Don’t be fooled by appearances either. Housed in a car garage that’s been converted into a beer garden as part of the dilapidated South Slope district’s gentrification, Ben’s Tune-Up brews sake to complement beautiful Asian-inspired bites. It’s also worth booking a coveted table at chef owner Elliott Moss’ former gig, The Admiral, where gourmet grub meets hipster dive bar.

Bluegrass & Beer After a day in the woods, a cold beer calls. Asheville conveniently claims 16 breweries, the most per capita in the U.S. Though less than a year old, downtown’s Wicked Weed Brewing has released some 90 beers including traditional Belgian ales, West Coast-style, hoppy IPAs and its signature series aged in wood barrels formerly used for bourbon and rum. The two-story venue draws a younger crowd to its tap room and beer garden, while multiple generations hit the upstairs pub for organic fare and a full bar. Between browsing studios in the River Arts District, take a seat on stools fashioned from railroad cogs at Wedge Brewing Company. Around Halloween, its taps pour Golem, a frighteningly strong ale from Belgian pilsner malt.

Coming up on its 20th anniversary, the city’s oldest brewery, Highland, hosts complimentary live music on Fridays and Saturdays when its back meadow fills up with food trucks and families listening to bluegrass, rock and funk. Sip seasonal, Marzen-style Clawhammer lager, and wonder why all of Florida hasn’t already moved here.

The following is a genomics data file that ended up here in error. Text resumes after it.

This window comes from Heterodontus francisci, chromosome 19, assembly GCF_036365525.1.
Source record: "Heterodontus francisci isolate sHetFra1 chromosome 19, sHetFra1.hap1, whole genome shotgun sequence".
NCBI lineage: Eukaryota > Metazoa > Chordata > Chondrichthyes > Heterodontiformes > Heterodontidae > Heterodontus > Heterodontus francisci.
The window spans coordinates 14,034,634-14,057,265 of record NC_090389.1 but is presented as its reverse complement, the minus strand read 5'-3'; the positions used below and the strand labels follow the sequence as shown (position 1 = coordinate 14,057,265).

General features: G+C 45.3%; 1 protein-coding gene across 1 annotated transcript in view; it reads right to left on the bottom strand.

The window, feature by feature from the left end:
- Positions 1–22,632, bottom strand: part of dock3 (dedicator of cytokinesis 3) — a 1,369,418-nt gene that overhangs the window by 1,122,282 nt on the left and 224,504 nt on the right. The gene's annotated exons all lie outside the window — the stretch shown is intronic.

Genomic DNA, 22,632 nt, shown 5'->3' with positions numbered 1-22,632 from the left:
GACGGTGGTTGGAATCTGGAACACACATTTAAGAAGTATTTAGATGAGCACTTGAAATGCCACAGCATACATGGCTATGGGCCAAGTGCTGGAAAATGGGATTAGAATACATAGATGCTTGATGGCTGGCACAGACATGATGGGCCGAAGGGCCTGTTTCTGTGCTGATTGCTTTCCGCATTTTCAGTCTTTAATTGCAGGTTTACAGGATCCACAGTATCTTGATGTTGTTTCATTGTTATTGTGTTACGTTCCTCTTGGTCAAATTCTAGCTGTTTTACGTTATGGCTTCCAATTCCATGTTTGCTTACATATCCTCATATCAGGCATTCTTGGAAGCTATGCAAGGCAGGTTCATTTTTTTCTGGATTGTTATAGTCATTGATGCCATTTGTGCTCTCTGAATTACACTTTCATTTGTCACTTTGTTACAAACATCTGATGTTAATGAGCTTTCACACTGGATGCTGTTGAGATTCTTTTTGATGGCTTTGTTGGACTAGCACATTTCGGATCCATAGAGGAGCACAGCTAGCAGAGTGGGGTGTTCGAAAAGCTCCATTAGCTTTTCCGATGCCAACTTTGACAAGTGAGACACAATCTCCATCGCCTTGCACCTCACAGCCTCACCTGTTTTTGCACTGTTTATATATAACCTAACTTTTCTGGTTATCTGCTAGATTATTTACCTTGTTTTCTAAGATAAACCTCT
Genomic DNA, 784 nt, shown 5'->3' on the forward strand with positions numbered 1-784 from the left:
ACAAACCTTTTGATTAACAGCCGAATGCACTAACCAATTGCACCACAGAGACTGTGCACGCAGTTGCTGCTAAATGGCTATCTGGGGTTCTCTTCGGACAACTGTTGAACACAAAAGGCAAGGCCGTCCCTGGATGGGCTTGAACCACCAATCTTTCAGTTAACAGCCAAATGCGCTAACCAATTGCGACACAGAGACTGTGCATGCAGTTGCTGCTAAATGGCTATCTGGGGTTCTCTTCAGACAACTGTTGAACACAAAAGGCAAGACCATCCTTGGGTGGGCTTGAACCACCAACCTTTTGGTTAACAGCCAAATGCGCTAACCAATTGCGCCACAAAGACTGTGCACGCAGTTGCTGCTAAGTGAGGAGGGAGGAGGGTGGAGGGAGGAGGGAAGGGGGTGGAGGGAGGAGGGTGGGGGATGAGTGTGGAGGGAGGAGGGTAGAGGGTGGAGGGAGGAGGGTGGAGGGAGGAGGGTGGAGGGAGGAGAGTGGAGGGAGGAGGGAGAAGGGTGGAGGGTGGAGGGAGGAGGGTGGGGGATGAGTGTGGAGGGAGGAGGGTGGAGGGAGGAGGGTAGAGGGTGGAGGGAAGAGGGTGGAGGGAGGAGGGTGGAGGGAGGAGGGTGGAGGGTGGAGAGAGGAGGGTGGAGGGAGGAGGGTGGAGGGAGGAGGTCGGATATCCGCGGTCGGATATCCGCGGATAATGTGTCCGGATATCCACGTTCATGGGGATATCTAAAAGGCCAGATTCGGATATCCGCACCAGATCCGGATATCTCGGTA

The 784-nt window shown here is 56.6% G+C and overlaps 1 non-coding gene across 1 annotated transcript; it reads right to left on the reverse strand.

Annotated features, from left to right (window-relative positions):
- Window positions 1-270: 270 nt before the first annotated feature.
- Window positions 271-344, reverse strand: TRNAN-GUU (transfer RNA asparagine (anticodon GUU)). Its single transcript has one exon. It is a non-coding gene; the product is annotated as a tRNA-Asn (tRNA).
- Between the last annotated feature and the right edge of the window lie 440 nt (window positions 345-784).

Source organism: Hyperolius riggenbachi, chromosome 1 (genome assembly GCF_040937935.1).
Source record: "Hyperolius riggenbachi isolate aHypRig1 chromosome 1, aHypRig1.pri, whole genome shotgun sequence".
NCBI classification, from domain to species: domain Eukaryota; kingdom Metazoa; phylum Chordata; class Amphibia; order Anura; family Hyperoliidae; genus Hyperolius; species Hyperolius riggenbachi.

Speaking of moving here For South Floridians, the area has become a popular spot to have seasonal and second homes. For one, you don’t have to live 20 miles outside the city for peace and privacy. The gated community of Biltmore Lake is designed like a state park with hiking trails and campsites; its Cedar Rock section is even more exclusive. Golfers also have options galore. When residents purchase a golf membership for the elite Cliffs at Walnut Cove, they can play six other private courses within approximately an hour’s drive. The Donald Ross-designed courses at Biltmore Forest and the Country Club of Asheville, as well as Tom Fazio’s for Champion Hills in nearby Hendersonville, are more top communities for the game. The Mayberry-esque town of Black Mountain offers several developments including the Village of Cheshire’s rustic, timber-frame homes. And families like Biltmore Park and Southcliff for outdoor activities and proximity to excellent schools, too. The popularity of in-town living has also produced a crop of condominiums like the Fitzgerald, whose residents have access to the Grove Park Inn’s amenities, and 21 Battery Park with long-range views.

Join the Discussion

Miami Herald is pleased to provide this opportunity to share information, experiences and observations about what's in the news. Some of the comments may be reprinted elsewhere on the site or in the newspaper. We encourage lively, open debate on the issues of the day, and ask that you refrain from profanity, hate speech, personal comments and remarks that are off point. Thank you for taking the time to offer your thoughts.

Terms of Service